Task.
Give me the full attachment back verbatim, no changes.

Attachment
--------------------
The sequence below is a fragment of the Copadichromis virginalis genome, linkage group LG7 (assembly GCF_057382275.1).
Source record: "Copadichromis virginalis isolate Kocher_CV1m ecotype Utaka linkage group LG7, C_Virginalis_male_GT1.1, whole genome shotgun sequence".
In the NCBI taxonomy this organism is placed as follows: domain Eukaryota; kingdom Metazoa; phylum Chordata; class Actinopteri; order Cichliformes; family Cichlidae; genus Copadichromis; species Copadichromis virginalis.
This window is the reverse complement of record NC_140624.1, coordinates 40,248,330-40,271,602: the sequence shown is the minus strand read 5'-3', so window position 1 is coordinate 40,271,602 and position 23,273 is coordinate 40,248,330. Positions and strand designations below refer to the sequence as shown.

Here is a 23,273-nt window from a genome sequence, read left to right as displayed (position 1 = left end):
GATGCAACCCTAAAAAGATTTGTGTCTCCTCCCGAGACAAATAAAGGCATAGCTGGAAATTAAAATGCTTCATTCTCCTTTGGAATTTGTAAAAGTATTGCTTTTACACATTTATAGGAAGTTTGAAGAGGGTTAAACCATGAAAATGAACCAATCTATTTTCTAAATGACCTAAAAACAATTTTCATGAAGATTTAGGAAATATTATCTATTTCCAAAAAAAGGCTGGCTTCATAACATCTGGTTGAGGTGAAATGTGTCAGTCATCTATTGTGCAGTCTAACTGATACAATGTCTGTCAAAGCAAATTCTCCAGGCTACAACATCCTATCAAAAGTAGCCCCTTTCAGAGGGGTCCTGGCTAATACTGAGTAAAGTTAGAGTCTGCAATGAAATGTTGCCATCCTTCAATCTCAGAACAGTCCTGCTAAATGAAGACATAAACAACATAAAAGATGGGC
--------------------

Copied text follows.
The sequence below is a fragment of the Copadichromis virginalis genome, linkage group LG7 (assembly GCF_057382275.1).
Source record: "Copadichromis virginalis isolate Kocher_CV1m ecotype Utaka linkage group LG7, C_Virginalis_male_GT1.1, whole genome shotgun sequence".
In the NCBI taxonomy this organism is placed as follows: domain Eukaryota; kingdom Metazoa; phylum Chordata; class Actinopteri; order Cichliformes; family Cichlidae; genus Copadichromis; species Copadichromis virginalis.
This window is the reverse complement of record NC_140624.1, coordinates 40,248,330-40,271,602: the sequence shown is the minus strand read 5'-3', so window position 1 is coordinate 40,271,602 and position 23,273 is coordinate 40,248,330. Positions and strand designations below refer to the sequence as shown.

Here is a 23,273-nt window from a genome sequence, read left to right as displayed (position 1 = left end):
GATGCAACCCTAAAAAGATTTGTGTCTCCTCCCGAGACAAATAAAGGCATAGCTGGAAATTAAAATGCTTCATTCTCCTTTGGAATTTGTAAAAGTATTGCTTTTACACATTTATAGGAAGTTTGAAGAGGGTTAAACCATGAAAATGAACCAATCTATTTTCTAAATGACCTAAAAACAATTTTCATGAAGATTTAGGAAATATTATCTATTTCCAAAAAAAGGCTGGCTTCATAACATCTGGTTGAGGTGAAATGTGTCAGTCATCTATTGTGCAGTCTAACTGATACAATGTCTGTCAAAGCAAATTCTCCAGGCTACAACATCCTATCAAAAGTAGCCCCTTTCAGAGGGGTCCTGGCTAATACTGAGTAAAGTTAGAGTCTGCAATGAAATGTTGCCATCCTTCAATCTCAGAACAGTCCTGCTAAATGAAGACATAAACAACATAAAAGATGGGC